The above joining methods have been found to be insufficient for the following reasons. In the first joining structure, the turbine rotor P2, the sleeve P4, and the metal shaft P6 cannot be joined at the same time, hence requiring additional manufacturing steps. In the second method, if the joint of the sleeve P10 and the metal shaft P11 is heated above 400 C., a brazing material P13 may be oxidized. This reduces the bonding strength and eventually causes disconnection of the metal shaft P11 or damage to the sleeve P10 and the metal shaft P11.

Therefore, an object of the present invention made to overcome the above problems is to provide a joining structure of a turbine which requires fewer manufacturing steps than the conventional structures and which has a high bonding strength.

Other objects and benefits of the invention will become apparent from the detailed description which follows hereinafter when taken in conjunction with the drawing figures which accompany it.

SUMMARY

The foregoing object has been achieved in the joining structure of a turbine in accordance with the present invention in which a shaft portion of a ceramic turbine rotor is joined to a metal shaft in a through hole of a metal sleeve by brazing, the joining structure comprises a first flange formed on the metal sleeve, the first flange extending toward the axis of the through hole, a second flange formed on the metal shaft, the second flange extending outward and the outside diameter thereof being larger than the inner diameter of the first flange, wherein side surfaces of the first and the second flanges are engaged and brazed with each other.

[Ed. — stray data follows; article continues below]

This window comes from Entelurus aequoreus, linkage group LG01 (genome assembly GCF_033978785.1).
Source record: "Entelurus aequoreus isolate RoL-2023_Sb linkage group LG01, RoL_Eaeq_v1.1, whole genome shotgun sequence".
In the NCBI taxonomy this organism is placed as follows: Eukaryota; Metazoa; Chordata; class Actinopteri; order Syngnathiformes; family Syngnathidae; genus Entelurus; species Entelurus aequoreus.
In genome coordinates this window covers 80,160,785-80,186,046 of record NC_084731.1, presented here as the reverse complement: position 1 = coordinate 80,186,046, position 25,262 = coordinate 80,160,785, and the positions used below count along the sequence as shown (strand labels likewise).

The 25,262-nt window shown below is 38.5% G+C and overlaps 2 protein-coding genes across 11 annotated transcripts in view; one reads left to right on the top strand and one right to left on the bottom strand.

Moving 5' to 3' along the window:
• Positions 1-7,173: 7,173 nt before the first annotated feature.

In the joining structure of this invention, in which a intermediate layer is interposed between the bottom end of the shaft portion of the turbine rotor and the bottom end of the metal shaft, the intermediate layer is preferably of one or more than one metal selected from the group consisting of Ni, Cu, Fe, Ag, KOVAR, Fe-Ni alloy, and W alloy.

Silicon or SIALON will suffice for the material for the ceramic turbine.

It is preferable to use a metal having a low expansion rate such as KOVAR or incoloy 903 for a material for the metal sleeve.

Furthermore, alloys such as SNCM 439, SNCM 447, and SNCM 630 (the above four and similar codes in the present specification are alloy numbers of Japanese Industrial Standard) are appropriate as a material for the metal shaft. The above metal members may be plated with Ni, Cu, Ag, or some other material to improve the wettability of the brazing material.

Silver solder, copper solder, Ni solder, and so forth will suffice for brazing. Any of the above brazing materials containing Ti may also be used.

A metal disk made of a soft metal such as Ni, Cu, Fe, Ag, or the like, or a metal having a low expansion rate including KOVAR, Fe-Ni alloy, and W alloy are most appropriate as the intermediate layer described above.